Remote Control Court Battle Brews

There’s a battle over the remote control underway, and it has nothing to do with two people fighting over a device that controls the TV.

Instead, it all centers around one remote control vendor, Universal Electronics Inc. (UEI), going after a rival, Universal Remote Control (URC), in the courts over a total of 13 patent claims.

UEI filed a lawsuit on June 28 in the U.S. District Court for the Central District of California alleging that URC is infringing on nine patents. UEI filed a suit in the same district court in March 2012 alleging that URC is infringing on four other patents. The latter case is still pending. UEI is seeking a permanent injunction in addition to undisclosed monetary damages against Universal Remote Control.

“The decision to move forward with this action was made only after all other options had been exhausted,” UEI chairman and CEO Paul Arling said, in a statement. “UEI has a significant investment in these technological advancements created over many years of innovation. Unfortunately, it sometimes becomes necessary to protect our investments through legal channels.”

In response, URC said it “strongly disagrees with UEI’s claims in the suit and will vigorously defend itself, as it has in the past, and seek all available remedies against UEI.” URC further contends that three of the nine patents in the latest suit have already expired, and a fourth will expire in about two months. Two of the patents named in the earlier lawsuit have already expired, URC added.

“URC is challenging the validity of the remaining claims of the three patents in court and in a review proceeding in the United States Patent and Trademark Office (PTO),” URC said in a statement. “URC believes that the inventions claimed in these patents were used in products already existing in the marketplace before UEI applied for patents claiming them as its inventions. Products and publications that are already available in the marketplace cannot and should not be patented by a third party since they are in the public domain.”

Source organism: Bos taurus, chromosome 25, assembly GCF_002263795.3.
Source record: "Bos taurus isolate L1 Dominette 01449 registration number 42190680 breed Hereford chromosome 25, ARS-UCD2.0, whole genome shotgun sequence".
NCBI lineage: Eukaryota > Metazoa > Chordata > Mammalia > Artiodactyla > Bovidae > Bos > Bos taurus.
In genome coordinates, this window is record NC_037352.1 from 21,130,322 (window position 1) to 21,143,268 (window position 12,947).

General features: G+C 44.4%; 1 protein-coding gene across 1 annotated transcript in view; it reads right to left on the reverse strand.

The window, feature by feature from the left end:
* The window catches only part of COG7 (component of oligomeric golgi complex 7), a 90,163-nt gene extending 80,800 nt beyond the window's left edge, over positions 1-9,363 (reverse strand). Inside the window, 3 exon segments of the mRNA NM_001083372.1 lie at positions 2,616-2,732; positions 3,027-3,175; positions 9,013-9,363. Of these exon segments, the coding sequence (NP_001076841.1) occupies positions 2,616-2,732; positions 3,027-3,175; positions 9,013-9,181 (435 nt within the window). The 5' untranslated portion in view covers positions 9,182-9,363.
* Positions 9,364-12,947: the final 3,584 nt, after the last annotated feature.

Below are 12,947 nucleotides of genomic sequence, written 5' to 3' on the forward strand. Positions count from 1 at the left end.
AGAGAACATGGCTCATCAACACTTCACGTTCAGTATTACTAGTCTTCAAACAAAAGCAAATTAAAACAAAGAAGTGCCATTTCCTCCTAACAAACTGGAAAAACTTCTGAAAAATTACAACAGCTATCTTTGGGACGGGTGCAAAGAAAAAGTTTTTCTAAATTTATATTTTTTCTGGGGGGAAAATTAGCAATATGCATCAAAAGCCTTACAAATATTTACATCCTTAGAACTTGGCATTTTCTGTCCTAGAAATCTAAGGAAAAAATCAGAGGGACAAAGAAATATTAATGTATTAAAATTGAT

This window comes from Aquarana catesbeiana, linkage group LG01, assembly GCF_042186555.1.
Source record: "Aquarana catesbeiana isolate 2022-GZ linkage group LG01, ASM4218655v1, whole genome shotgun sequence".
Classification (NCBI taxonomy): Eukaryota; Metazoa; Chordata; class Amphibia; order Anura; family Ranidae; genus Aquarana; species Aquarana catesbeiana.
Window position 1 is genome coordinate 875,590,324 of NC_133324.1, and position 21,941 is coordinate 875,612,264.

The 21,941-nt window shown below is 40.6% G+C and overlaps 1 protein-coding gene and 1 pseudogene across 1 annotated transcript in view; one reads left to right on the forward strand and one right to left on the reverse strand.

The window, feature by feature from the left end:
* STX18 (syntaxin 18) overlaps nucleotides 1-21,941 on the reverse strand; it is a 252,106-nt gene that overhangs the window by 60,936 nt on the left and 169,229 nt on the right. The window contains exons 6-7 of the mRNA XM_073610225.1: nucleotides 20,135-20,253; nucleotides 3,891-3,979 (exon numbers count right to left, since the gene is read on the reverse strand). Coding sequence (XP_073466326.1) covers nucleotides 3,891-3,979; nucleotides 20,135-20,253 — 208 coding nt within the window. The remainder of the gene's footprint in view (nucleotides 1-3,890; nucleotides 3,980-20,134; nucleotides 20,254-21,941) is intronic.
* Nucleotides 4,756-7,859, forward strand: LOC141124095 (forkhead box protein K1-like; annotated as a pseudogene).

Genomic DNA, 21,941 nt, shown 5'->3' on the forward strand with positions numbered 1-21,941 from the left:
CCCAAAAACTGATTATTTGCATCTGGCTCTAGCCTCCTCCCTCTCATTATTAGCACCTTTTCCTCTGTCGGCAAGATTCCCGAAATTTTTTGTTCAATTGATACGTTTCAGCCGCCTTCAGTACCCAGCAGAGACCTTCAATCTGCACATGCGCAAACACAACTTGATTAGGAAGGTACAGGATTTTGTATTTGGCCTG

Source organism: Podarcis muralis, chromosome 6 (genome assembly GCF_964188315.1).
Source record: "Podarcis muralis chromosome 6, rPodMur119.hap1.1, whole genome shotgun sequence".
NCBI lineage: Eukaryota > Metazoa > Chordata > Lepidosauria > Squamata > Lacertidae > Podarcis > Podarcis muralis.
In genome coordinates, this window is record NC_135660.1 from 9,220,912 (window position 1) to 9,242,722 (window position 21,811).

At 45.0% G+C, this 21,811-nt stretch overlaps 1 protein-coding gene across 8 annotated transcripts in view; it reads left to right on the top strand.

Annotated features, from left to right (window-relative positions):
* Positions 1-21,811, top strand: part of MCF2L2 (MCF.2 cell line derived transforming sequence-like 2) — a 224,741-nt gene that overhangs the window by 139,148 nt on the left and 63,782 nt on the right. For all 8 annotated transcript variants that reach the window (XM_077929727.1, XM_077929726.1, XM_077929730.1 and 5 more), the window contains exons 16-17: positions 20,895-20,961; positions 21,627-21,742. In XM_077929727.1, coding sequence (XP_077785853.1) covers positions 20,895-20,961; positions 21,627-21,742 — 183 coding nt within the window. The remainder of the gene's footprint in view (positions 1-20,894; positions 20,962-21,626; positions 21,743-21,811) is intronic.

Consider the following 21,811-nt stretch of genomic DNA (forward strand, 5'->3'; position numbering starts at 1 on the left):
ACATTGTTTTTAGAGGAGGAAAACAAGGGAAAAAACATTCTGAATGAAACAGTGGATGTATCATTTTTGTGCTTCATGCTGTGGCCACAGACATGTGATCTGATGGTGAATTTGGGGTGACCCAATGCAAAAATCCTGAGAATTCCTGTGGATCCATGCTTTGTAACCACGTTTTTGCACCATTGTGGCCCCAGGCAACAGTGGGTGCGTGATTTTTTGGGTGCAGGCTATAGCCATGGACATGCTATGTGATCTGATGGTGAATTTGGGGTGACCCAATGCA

In the latest suit, UEI asserts infringement on the following nine U.S. patents:

  • No. 5,228,077: "Remotely Upgradable Universal Remote Control;"
  • No. 5,255,313: "Universal Remote Control System;"
  • No. 5,414,761: "Remote Control System;"
  • No. 5,552,917: "Remote Control;"
  • Reissued Patent No. RE39,059: “Computer Programmable Remote Control;”
  • No. 6,407,779: Method and Apparatus for an Intuitive Universal Remote Control System;"
  • No. 7, 126,468: "System and Method for Monitoring Remote Control Transmissions;"
  • No. 7,589,642: "Relaying Key Code Signals Through A Remote Control Device;" and,
  • No. 7,831,930: "System and Method for Displaying a User Interface for a Remote Control Application."

In the suit filed last March, UEI asserts infringement on these four U.S. patents:

  • No. 5,414,426: "Favorite Key Macro Command and Chained Macro Command in a Remote Control;"
  • No. 5,568,367: "Remote Control with Key Lighting;"
  • No. 5,614,906: “Method For Selecting a Remote Control Command Set;" and
  • No. 6,587,067 B2: "Universal Remote Control with Macro Command Capabilities.”

In May, UEI posted first quarter net income of $3.9 million on sales of $114.7 million, up from $103.7 million in the year ago period, noting that it is gaining traction with a strategy centered on embedding its technology into smartphones, tablets, smart TVs, game consoles and over-the-top services.  URC is privately held.